We hit the roller coaster first thing in the morning; a series of short steep ups and downs over rocks. It wouldn’t be long before we started to hate this section of the trail, Just Jeremy and I. The first two hills were brutal going up and down. Our pace was somewhat slow over the hard terrain. I spent most of the time cursing and swearing about the rocks. There really as no way to get into a groove when you have to turn and watch each step, one slip or twist could result in a broken leg or ankle. This weighed heavy on my mind as we walked.
My mind has wandered quite a bit lately, not being in the bubble has afforded me the solitude I need to think. The long hours spent with just one person bring solace in that I am not alone out here. At the least there is one other person to talk to. I am certain that if I was solely by myself all the time I would talk to the air and appear crazy to others. For now I had Just Jeremy to talk too.
Reaching the shelter I found Small Fly asleep in her hammock. Her friends had said she was just a bit ahead and at the looks of it she was quite a bit ahead. She had hiked more than we thought for the previous day. Rocking her hammock gently I relayed the message from her friends and told her we were going to hike to town and she could join us. She packed her things up and in no time our duo was a trio; her friends had gotten a ride ahead and she really had little options.
The three of us wee soon off passing the 1000 mile marker. Tired of the rocks I didn’t even notice it off the right side of the trail, he’ll none of us were excited in the moment. The weather had started to rain on us and we were wet, cranky and tired. The moment was so minimal that we just wanted to get out of the weather and rain for a day. This has been one of the wettest summers I have seen. It seems like two or three days of the week I’ve been getting rain. The rocky ups and downs passed by as we listened to music and talked. Passing the state line was more exciting for us, anything to get out of Virginia for good.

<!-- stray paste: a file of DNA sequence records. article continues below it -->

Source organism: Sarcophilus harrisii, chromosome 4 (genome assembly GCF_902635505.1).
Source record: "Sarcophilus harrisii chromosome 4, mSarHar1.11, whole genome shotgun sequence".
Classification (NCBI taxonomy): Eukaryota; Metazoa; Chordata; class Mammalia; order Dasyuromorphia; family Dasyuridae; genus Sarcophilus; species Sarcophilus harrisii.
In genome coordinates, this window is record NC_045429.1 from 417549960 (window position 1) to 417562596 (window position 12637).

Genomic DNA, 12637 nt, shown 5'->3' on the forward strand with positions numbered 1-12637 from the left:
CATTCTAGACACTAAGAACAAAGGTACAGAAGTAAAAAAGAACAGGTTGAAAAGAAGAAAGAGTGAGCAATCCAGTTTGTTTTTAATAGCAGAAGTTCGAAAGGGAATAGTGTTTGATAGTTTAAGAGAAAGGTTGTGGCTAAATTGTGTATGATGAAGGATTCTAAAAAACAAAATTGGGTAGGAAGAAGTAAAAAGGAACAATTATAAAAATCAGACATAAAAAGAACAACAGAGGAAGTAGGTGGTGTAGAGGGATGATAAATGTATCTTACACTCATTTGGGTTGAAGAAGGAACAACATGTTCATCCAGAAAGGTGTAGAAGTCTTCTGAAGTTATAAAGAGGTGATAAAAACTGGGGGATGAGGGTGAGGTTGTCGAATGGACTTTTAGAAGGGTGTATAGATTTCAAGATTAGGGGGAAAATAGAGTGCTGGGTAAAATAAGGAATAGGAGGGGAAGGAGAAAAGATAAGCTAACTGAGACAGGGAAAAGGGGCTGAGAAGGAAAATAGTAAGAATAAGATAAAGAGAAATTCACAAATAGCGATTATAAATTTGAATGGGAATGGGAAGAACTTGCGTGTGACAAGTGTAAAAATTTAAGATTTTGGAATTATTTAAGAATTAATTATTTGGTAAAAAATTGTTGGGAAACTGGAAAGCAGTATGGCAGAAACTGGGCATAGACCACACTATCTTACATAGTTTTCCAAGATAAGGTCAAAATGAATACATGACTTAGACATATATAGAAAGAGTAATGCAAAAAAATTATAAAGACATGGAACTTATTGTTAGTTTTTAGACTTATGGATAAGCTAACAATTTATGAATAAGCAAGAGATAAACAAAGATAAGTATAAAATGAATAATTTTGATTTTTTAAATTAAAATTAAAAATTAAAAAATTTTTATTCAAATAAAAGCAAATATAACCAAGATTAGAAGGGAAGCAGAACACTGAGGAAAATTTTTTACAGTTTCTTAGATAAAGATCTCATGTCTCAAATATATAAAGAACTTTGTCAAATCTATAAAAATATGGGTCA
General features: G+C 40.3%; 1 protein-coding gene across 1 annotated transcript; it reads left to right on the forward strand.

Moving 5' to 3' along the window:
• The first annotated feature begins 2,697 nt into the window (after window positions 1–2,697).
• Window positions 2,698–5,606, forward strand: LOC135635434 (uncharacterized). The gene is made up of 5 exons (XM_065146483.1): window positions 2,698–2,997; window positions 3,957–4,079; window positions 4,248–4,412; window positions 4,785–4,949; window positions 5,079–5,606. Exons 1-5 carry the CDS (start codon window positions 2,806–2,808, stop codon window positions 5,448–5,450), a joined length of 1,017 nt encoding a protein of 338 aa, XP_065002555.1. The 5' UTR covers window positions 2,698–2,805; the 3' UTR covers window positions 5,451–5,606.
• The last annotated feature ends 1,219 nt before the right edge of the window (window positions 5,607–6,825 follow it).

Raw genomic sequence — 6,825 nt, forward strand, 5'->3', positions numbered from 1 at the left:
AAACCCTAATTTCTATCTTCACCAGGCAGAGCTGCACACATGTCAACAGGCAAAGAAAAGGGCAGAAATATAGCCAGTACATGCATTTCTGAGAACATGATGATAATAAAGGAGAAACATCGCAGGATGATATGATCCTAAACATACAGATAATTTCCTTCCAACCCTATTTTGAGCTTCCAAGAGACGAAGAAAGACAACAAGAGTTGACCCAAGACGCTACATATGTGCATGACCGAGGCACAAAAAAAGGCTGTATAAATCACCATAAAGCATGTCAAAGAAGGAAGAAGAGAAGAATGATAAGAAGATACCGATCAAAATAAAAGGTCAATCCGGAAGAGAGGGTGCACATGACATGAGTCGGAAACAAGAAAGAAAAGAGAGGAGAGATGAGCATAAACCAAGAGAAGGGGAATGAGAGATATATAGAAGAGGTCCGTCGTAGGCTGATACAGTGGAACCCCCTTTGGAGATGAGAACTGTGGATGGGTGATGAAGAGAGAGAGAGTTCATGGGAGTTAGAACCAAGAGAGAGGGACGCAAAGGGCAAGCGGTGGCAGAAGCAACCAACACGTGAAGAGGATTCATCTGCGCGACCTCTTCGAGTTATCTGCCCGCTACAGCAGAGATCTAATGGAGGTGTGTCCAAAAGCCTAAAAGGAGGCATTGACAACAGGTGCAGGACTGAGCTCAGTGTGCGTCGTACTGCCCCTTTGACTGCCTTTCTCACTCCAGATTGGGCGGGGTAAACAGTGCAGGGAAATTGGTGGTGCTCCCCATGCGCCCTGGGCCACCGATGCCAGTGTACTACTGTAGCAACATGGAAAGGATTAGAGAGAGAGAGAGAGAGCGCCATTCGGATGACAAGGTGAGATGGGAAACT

As we talked Small Fly informed me she was leaving the trail. I felt sad, we had met in the Shenandoah’s and I knew she was with a big group. It is never easy to hear someone was quiting this far in. We talked for a long time about her reasons why she was leaving. She was tired of being wet, sweaty, and not being able to get dry or shower. That I understood quite well, still I was saddened to hear she was leaving. I had gotten so far ahead of my friends it was hard to know who was left and who had gotten off. All I could do was think about them and wonder where they were.
Small Fly and I shared our stories for coming to the trail as I probed to find some way to convince her to stay. There are rules for quitting out here; you can’t quit in an uphill, when your wet, tired, had a bad day, you can only quit when the sun is shining and your at the most beautiful place you’ve been at in a while and you are absolutely miserable. She had that moment last week and I knew there was no talking her out of it. I simply said that I understood and I supported her. I said that I was here to listen and she wasn’t alone out here. She was going through a difficult time on trail and had been through some before the trail. I hate seeing people down and out, especially when I know them.
The three of us looked solely forward to the BBQ at the end of our journey for the day. We had seen signs of this all along the trail. This sole idea kept us going through the downpour of rain all day. Finally letting off we had found some refuge from the rain in the evening. Yet alas when we reached the hostel there was no food. Our toilsome day with no reward wasn’t all bad, her friends were there to great us as we walked up. Excited and happy to see them we hurried across the rocks, Small Fly falling at the last minute in laughter and clumsiness. Sharing our day with them we settled into the porch and rested. The next day we would push to Harper’s Ferry and then the four state challange.